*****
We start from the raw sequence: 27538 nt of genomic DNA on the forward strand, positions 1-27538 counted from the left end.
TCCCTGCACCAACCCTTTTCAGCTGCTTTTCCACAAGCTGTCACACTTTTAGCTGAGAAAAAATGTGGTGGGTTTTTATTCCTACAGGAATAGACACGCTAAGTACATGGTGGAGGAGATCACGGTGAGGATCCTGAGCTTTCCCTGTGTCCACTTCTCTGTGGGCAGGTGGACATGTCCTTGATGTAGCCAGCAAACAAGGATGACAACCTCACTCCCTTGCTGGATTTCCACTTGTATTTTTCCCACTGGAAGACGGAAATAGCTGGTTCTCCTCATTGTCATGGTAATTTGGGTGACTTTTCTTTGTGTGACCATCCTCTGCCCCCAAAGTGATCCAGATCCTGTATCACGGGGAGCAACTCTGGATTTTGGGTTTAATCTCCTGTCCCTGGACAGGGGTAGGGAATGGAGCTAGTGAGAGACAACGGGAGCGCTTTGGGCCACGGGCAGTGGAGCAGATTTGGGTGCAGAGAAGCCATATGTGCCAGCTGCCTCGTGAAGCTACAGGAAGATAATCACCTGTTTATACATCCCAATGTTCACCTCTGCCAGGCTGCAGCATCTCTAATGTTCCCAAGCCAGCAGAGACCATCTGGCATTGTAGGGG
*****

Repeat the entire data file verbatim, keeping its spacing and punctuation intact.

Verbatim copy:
We start from the raw sequence: 27538 nt of genomic DNA on the forward strand, positions 1-27538 counted from the left end.
TCCCTGCACCAACCCTTTTCAGCTGCTTTTCCACAAGCTGTCACACTTTTAGCTGAGAAAAAATGTGGTGGGTTTTTATTCCTACAGGAATAGACACGCTAAGTACATGGTGGAGGAGATCACGGTGAGGATCCTGAGCTTTCCCTGTGTCCACTTCTCTGTGGGCAGGTGGACATGTCCTTGATGTAGCCAGCAAACAAGGATGACAACCTCACTCCCTTGCTGGATTTCCACTTGTATTTTTCCCACTGGAAGACGGAAATAGCTGGTTCTCCTCATTGTCATGGTAATTTGGGTGACTTTTCTTTGTGTGACCATCCTCTGCCCCCAAAGTGATCCAGATCCTGTATCACGGGGAGCAACTCTGGATTTTGGGTTTAATCTCCTGTCCCTGGACAGGGGTAGGGAATGGAGCTAGTGAGAGACAACGGGAGCGCTTTGGGCCACGGGCAGTGGAGCAGATTTGGGTGCAGAGAAGCCATATGTGCCAGCTGCCTCGTGAAGCTACAGGAAGATAATCACCTGTTTATACATCCCAATGTTCACCTCTGCCAGGCTGCAGCATCTCTAATGTTCCCAAGCCAGCAGAGACCATCTGGCATTGTAGGGG